In A Stolen Life, the children are ciphers, by Dugard’s design. In Room, it’s the mother who is unnervingly inaccessible: All we know about her is what Jack reveals. From what he says abut their daily life, it’s clear she’s making the most of their situation. They spend structured time each day in educational activities, even making a track to run around in their tiny space for “phys ed.” She makes games out of everything, including the time they spend punching in random numbers on the electronic keypad that controls the door in an attempt to discover the code. (Donoghue’s “Room” is a little more high-tech than Dugard’s shack.) But we can feel her pain only indirectly, through the comments she makes to Jack or his observations of her actions.
Room, in many ways, makes more sense than A Stolen Life. It’s a complete world, fully imagined down to the last detail, as its genre demands: A novel must be internally cohesive or the illusion of reality will disintegrate. Dugard, naturally, doesn’t have the privilege of the novelist’s bird’s-eye view of her own situation—she is still stuck in the middle of it, trying to make sense of it, as she may well be for the rest of her life. (The parts of her book that describe her captivity are usually narrated in the present tense, as is characteristic of trauma memoirs.) If her book were a novel, it would have to investigate more deeply all the things she’s not quite ready to look at: namely, the weird domesticity she shared with the Garridos for so many years. Dugard leaves questions unanswered; the novelist doesn’t have that luxury.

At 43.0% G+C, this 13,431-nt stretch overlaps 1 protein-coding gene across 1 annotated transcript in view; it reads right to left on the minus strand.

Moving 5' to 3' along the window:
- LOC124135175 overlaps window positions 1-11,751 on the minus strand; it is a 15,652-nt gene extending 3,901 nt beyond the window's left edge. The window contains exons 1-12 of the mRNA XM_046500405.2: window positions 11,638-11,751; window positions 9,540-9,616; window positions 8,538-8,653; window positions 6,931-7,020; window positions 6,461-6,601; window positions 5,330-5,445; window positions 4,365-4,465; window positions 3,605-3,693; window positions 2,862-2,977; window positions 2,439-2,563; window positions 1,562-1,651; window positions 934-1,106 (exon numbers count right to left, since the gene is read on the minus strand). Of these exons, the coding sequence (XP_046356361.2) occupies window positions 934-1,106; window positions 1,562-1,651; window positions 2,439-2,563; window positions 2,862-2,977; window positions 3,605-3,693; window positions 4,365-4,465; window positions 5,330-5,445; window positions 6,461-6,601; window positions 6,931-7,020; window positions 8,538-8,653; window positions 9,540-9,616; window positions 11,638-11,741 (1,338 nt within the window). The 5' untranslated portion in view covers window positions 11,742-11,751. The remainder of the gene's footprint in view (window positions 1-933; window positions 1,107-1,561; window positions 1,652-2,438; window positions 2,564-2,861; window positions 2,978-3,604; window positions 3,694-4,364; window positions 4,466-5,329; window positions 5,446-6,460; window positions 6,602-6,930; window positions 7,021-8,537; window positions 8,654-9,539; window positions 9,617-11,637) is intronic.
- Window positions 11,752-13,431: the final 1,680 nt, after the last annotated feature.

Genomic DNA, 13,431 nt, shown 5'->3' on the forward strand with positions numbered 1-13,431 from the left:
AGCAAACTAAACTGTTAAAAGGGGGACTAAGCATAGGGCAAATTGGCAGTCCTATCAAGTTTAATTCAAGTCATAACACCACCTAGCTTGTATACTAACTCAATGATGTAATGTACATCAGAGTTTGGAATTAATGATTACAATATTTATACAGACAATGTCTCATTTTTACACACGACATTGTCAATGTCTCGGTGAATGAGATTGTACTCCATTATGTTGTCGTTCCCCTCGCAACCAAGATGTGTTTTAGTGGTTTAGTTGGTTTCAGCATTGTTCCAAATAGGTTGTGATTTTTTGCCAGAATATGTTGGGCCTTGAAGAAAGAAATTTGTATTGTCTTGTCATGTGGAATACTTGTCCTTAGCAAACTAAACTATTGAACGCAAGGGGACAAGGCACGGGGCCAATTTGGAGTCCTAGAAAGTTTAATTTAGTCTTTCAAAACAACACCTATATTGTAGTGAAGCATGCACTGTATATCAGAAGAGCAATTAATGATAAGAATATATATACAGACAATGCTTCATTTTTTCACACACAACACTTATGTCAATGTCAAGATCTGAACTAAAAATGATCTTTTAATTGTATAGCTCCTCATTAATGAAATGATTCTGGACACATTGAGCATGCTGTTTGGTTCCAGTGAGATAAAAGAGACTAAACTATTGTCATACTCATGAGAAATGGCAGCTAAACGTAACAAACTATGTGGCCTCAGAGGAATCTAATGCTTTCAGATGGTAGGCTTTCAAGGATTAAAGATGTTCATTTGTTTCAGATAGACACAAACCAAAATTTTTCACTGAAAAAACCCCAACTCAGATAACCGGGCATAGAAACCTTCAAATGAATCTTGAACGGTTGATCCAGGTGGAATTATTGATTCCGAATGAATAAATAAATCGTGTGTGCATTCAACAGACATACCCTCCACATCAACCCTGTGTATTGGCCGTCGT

READING ROOM PRIOR to Dugard’s memoir, I thought that Donoghue’s decision to leave the thoughts of the protagonist inaccessible was the only possible one. To imagine one’s way into the mind of Jaycee Dugard, or any other woman in such a situation—Donoghue has said she was inspired by the case of Elisabeth Fritzl, the Austrian woman imprisoned in a basement dungeon by her father for 24 years—felt as if it could only be a presumption. What could anyone else know about an experience like this, so far beyond the normal realm as to be unapproachable? But a child reared in captivity—that is somehow simpler, perhaps because all children grow up in a kind of bubble that gradually expands to take in the world. “That notion of the wide-eyed child emerging into the world like a Martian coming to Earth: it seized me,” Donoghue told The Guardian.
And yet A Stolen Life only convinced me further of Donoghue’s insight. Not because she got her protagonist “right,” but because she didn’t. Jack’s viewpoint is distorted by his youth and his innocence of the world, but his mother comes through clearly. And she’s nothing like Jaycee Dugard: acerbic where Dugard is naive, angry where Dugard is resigned. Most of all, she’s creatively desperate to escape, willing to take risks that Dugard never dared. In short, she’s her own distinct personality, a true literary character rather than a newspaper knock-off. Donoghue’s achievement is to have imagined the world of Jack and his mother so completely that the details of the real-life cases no longer feel relevant. As Donoghue said in an interview, “Writers should be applauded for their ability to make things up.”
Ruth Franklin is a senior editor at The New Republic.